PBS previews "The Fabric of the Cosmos," a miniseries about space, time and the multiverse.
Want to get a head start on a mind-bending TV miniseries about space, time and the multiverse? There's an app for that.
Eight years after PBS aired "The Elegant Universe," a series based on Columbia physicist Brian Greene's best-selling book about string theory, the public-TV network is gearing up for the sequel. "The Fabric of the Cosmos," a four-parter from the "Nova" documentary team, focuses on the mysteries surrounding all the cosmic stuff that surrounds us.
The show premieres on Nov. 2, and it'll be streamed on PBS' video website — but if you have an iPhone, iPad or iPod Touch and are of a mind to download the PBS app, you can watch the first hour right now.
"Brian Greene's 'The Fabric of the Cosmos' is an amazing journey into some truly astounding theories of our universe," Jason Seiken, senior vice president for interactive, product development and innovation, said today in a news release. "On mobile, viewers get a sneak preview of the series' futuristic concepts and graphics leading up to the broadcast premiere and can continue their scientific exploration throughout the series."
It's been seven years since book version of "The Fabric of the Cosmos" was published, but the theme of the TV show is basically the same: Everything you know about space and time just might be wrong.
"We really see how our understanding of space and time from Newton until today has gone through remarkable changes," Greene told me back in 2004, "and most importantly, how so many things that we have in our intuition about space and time, their properties and so forth, are just not true to how the world actually works."
For example, consider space. Most of the universe is made up of empty space, and I'm not just talking about outer space. During the program, Greene uses computer graphics to bring the point home: If you could remove all the empty space from New York's Empire State Building, you would be left with a clump of smashed-together subatomic particles that was no bigger than a grain of rice — but still weighed hundreds of millions of pounds.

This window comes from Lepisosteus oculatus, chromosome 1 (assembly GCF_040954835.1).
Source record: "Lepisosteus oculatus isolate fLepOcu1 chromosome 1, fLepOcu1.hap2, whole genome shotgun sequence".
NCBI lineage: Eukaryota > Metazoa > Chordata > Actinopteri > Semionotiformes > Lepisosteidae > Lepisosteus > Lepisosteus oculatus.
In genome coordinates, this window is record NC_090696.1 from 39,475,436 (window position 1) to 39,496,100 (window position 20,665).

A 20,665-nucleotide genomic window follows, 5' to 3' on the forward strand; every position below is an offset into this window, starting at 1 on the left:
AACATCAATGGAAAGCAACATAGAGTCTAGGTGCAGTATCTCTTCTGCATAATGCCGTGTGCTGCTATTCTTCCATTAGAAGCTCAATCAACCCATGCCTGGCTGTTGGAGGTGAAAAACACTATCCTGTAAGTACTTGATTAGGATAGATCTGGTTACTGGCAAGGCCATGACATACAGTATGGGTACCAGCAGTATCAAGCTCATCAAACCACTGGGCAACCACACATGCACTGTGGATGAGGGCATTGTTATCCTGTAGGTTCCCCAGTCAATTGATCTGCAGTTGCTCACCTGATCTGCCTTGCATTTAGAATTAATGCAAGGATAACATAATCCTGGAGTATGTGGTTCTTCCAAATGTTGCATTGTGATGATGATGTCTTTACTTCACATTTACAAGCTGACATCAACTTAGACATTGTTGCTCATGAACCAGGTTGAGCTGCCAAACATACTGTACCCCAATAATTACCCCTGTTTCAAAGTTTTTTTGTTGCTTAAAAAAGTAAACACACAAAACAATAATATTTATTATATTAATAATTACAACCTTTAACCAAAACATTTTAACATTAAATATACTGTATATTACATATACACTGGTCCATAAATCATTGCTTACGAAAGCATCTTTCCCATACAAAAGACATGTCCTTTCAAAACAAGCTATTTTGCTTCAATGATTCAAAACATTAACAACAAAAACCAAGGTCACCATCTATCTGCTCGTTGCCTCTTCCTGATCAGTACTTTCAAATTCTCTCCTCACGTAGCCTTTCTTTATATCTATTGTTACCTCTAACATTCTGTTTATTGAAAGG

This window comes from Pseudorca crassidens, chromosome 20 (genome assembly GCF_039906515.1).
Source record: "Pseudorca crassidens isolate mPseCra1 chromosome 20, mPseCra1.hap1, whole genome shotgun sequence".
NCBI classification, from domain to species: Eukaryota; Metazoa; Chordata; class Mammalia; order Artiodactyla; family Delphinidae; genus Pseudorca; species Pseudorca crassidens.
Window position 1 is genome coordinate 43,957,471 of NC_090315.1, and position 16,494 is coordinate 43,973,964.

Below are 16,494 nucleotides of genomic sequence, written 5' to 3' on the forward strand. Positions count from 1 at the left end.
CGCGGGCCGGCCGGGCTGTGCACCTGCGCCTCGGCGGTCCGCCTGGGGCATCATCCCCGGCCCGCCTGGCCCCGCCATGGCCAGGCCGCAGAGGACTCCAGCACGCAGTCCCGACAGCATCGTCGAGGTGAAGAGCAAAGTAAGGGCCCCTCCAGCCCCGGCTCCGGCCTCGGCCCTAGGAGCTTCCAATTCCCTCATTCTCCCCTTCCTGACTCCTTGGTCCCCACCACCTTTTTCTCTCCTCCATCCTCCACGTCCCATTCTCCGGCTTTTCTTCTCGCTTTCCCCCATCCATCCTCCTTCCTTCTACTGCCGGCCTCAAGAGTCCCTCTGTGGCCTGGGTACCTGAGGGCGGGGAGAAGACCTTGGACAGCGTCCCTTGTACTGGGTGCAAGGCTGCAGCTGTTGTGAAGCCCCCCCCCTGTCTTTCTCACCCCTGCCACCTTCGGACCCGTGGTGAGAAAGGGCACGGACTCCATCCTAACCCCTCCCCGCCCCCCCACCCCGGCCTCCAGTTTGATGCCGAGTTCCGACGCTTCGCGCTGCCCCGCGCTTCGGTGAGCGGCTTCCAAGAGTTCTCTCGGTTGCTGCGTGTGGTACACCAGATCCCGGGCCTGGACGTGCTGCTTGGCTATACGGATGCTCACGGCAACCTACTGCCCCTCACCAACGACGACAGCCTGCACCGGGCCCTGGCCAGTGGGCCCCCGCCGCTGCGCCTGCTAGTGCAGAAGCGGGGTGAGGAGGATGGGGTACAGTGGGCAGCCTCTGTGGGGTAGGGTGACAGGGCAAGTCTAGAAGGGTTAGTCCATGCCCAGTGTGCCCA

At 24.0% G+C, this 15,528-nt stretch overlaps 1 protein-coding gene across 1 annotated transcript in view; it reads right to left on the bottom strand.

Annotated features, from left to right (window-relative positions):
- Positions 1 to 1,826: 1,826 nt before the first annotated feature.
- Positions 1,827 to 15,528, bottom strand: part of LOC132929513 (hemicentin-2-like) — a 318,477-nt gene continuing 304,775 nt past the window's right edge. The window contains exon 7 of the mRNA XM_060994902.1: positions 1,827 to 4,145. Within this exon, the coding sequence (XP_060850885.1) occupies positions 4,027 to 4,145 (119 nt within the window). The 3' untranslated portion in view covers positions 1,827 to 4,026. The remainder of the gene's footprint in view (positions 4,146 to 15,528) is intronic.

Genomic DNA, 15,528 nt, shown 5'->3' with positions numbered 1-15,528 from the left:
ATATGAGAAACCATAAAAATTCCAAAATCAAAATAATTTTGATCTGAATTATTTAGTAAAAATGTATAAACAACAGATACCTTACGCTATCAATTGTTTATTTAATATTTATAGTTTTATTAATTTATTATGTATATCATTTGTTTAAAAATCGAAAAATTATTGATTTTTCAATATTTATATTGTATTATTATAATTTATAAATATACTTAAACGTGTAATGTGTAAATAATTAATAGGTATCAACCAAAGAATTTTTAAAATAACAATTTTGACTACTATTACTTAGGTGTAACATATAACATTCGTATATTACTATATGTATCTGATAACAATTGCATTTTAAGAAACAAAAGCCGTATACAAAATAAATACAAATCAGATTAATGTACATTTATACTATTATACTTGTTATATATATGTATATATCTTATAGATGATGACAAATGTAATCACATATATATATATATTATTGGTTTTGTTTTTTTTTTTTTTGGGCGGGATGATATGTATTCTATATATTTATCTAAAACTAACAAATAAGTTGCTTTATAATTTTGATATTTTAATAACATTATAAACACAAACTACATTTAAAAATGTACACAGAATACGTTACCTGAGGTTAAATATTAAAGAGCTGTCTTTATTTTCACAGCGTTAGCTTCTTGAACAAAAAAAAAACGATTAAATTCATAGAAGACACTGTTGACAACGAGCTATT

Greene isn't the only one gob-smacked by the weirdness of the space-time continuum. During the program, University of Maryland physicist S. James Gates says the nature of space "is one of the deepest mysteries in physics."
During the course of the miniseries, Greene manages to work in some of the ideas from "The Hidden Reality," the book that came after "The Fabric of the Cosmos." The last episode dwells on the concept of the multiverse — the idea that our universe might be just one of the myriads of cosmic bubbles floating in an larger extradimensional reality. Some of those bubbles might even be exactly like the one we inhabit — except, perhaps, that I'm the brainy physicist and Brian Greene is the befuddled journalist.
In this cosmic bubble, Greene and his brainy friends are planning lots of activities tied to the series. The World Science Festival, "Nova" and Columbia University have set up a special screening of the opening episode at 9 p.m. ET Nov. 2 at Columbia's Miller Theatre. After the show, the World Science Festival is planning a live webcast of a conversation with Greene and other guests, including newly named Nobel laureate Saul Perlmutter.
"Nova" has also teamed up with the American Society of Physics Students to create a special series of science cafes, focusing on the out-of-this-world ideas raised by "The Fabric of the Cosmos." Check out this map to find the nearest Cosmic Cafe. Maybe I'll see you at the Seattle event.
More about space, time and the multiverse:
- What? Could our universe be just one of many?
- Probe confirms that we live in a space-time warp
- Interactive: Looking beyond the big bang
- Can we dodge the arrow of time?
- Physics prize highlights cosmic puzzles
- Physicist introduces you to 'The Hidden Reality'
- YouTube: Brian Greene at New York Comic Con
Connect with the Cosmic Log community by "liking" the log's Facebook page, following @b0yle on Twitter or adding me to a circle on Google+. And for something completely different, check out "The Case for Pluto," my book about the controversial dwarf planet and the search for new worlds.